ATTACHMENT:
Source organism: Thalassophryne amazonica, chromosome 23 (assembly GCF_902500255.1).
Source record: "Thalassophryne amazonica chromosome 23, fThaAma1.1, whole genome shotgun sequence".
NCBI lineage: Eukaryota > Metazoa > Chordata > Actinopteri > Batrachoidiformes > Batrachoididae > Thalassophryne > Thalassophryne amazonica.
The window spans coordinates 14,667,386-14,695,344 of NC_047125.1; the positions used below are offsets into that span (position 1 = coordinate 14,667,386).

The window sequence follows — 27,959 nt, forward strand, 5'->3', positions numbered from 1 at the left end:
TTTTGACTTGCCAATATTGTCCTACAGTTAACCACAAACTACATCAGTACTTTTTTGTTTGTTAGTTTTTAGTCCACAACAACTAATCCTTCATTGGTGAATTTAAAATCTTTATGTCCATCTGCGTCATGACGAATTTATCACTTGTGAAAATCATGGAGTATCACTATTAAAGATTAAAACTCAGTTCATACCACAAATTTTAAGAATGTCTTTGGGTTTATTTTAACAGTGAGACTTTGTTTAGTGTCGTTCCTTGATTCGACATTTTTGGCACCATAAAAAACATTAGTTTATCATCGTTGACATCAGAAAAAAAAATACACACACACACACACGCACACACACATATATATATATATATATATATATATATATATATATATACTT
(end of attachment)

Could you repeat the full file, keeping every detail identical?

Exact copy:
Source organism: Thalassophryne amazonica, chromosome 23 (assembly GCF_902500255.1).
Source record: "Thalassophryne amazonica chromosome 23, fThaAma1.1, whole genome shotgun sequence".
NCBI lineage: Eukaryota > Metazoa > Chordata > Actinopteri > Batrachoidiformes > Batrachoididae > Thalassophryne > Thalassophryne amazonica.
The window spans coordinates 14,667,386-14,695,344 of NC_047125.1; the positions used below are offsets into that span (position 1 = coordinate 14,667,386).

The window sequence follows — 27,959 nt, forward strand, 5'->3', positions numbered from 1 at the left end:
TTTTGACTTGCCAATATTGTCCTACAGTTAACCACAAACTACATCAGTACTTTTTTGTTTGTTAGTTTTTAGTCCACAACAACTAATCCTTCATTGGTGAATTTAAAATCTTTATGTCCATCTGCGTCATGACGAATTTATCACTTGTGAAAATCATGGAGTATCACTATTAAAGATTAAAACTCAGTTCATACCACAAATTTTAAGAATGTCTTTGGGTTTATTTTAACAGTGAGACTTTGTTTAGTGTCGTTCCTTGATTCGACATTTTTGGCACCATAAAAAACATTAGTTTATCATCGTTGACATCAGAAAAAAAAATACACACACACACACACGCACACACACATATATATATATATATATATATATATATATATATATATACTT